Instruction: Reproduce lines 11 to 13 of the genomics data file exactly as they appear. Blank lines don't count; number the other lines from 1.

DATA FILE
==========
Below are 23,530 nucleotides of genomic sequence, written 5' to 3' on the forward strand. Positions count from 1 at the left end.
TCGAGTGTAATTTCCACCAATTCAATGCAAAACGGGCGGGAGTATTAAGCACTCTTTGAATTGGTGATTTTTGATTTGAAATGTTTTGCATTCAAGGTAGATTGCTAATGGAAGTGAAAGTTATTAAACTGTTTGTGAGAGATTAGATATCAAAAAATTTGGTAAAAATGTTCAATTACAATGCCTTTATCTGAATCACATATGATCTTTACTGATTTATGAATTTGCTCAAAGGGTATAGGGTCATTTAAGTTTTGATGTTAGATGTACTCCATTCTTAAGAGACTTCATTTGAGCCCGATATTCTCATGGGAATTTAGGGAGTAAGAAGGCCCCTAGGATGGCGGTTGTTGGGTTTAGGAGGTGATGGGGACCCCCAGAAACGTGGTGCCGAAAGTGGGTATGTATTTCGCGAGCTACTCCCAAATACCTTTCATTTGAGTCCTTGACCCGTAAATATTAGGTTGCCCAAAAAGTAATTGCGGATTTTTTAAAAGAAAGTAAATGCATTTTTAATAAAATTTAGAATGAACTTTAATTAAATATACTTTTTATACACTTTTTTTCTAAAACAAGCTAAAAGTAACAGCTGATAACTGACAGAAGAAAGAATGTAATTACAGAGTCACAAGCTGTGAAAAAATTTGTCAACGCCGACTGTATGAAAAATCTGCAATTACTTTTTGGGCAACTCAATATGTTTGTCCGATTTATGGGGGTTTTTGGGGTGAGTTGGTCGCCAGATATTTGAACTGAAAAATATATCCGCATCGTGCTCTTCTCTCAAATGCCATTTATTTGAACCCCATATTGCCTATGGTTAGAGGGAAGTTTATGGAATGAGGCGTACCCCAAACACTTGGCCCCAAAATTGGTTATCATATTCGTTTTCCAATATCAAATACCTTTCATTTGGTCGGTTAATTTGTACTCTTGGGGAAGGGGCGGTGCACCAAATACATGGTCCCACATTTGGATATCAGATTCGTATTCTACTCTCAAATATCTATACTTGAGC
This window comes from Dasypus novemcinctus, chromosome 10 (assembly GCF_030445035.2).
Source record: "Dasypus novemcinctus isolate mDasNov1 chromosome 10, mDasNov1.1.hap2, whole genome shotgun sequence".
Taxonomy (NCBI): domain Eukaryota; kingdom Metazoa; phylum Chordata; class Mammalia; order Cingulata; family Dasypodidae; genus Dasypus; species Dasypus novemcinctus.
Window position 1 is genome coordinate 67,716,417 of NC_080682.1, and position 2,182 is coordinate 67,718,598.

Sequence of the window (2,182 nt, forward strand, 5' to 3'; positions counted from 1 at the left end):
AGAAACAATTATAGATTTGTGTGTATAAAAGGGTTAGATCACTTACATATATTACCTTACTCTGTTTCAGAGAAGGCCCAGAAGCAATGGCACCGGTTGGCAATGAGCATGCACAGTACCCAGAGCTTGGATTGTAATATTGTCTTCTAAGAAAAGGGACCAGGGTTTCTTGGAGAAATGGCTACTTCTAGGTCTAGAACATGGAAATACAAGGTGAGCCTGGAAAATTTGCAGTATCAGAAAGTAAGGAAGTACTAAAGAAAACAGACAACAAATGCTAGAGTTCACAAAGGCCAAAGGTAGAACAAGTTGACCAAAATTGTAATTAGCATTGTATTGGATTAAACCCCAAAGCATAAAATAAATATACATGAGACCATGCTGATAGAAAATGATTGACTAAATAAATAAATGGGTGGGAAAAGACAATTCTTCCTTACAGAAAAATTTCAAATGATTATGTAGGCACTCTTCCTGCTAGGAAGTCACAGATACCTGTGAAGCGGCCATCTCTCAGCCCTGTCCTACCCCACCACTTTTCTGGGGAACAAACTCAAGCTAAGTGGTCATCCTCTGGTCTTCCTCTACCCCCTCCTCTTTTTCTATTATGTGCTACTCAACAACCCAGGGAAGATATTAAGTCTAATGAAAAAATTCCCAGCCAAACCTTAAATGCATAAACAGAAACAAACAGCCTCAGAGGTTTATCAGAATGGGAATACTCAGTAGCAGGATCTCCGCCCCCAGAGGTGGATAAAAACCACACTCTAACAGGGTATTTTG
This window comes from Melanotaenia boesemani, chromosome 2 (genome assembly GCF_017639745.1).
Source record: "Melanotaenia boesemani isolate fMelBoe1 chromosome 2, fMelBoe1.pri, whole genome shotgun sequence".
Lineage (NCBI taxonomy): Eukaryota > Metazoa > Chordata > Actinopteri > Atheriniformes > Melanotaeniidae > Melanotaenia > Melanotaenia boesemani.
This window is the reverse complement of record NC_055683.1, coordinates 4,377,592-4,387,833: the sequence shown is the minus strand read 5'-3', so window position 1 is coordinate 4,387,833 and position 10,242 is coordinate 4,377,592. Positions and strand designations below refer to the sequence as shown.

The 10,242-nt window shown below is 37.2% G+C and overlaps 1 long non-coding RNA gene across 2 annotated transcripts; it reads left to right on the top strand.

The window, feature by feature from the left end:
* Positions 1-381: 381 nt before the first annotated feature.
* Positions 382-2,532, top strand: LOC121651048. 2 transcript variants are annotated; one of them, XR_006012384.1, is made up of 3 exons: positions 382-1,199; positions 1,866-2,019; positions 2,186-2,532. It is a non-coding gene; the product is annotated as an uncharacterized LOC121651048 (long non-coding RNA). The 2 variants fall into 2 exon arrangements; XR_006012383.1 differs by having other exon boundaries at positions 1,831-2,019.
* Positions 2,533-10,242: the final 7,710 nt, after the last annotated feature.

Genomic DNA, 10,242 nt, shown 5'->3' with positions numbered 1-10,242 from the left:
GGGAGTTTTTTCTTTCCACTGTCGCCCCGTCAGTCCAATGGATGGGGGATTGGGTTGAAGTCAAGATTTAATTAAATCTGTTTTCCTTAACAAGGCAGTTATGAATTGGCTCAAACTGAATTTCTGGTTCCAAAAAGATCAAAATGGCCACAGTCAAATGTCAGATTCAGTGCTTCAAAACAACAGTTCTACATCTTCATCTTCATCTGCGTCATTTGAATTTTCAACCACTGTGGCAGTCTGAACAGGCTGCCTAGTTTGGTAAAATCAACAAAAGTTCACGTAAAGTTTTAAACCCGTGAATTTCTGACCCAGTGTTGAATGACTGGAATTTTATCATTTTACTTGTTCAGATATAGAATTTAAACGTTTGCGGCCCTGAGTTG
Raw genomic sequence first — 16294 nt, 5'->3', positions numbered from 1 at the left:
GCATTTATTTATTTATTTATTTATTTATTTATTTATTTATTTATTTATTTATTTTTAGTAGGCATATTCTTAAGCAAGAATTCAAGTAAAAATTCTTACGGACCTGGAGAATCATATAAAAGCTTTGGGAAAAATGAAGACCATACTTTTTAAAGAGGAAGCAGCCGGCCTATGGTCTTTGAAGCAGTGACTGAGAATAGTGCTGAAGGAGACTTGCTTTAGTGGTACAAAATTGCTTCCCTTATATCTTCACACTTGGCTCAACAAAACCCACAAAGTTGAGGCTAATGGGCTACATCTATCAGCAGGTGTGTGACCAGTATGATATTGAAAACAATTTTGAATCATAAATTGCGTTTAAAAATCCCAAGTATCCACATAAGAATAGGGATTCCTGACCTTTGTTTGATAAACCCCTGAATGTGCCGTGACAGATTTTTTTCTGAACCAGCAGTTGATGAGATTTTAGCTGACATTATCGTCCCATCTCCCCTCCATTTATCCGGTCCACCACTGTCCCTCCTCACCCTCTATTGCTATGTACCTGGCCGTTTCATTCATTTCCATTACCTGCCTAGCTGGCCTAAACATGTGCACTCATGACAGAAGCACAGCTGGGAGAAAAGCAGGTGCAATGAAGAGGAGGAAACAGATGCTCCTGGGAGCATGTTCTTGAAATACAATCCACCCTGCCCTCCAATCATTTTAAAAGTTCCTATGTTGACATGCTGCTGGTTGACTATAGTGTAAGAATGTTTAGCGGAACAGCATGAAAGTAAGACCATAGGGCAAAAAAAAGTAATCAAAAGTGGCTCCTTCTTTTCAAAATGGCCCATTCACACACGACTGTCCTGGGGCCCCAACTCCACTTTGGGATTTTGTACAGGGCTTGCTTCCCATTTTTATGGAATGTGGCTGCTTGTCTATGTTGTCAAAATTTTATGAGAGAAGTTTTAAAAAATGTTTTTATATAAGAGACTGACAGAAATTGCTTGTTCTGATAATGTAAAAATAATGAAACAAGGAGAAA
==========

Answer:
Lineage (NCBI taxonomy): Eukaryota > Metazoa > Chordata > Actinopteri > Atheriniformes > Melanotaeniidae > Melanotaenia > Melanotaenia boesemani.
This window is the reverse complement of record NC_055683.1, coordinates 4,377,592-4,387,833: the sequence shown is the minus strand read 5'-3', so window position 1 is coordinate 4,387,833 and position 10,242 is coordinate 4,377,592. Positions and strand designations below refer to the sequence as shown.

The 10,242-nt window shown below is 37.2% G+C and overlaps 1 long non-coding RNA gene across 2 annotated transcripts; it reads left to right on the top strand.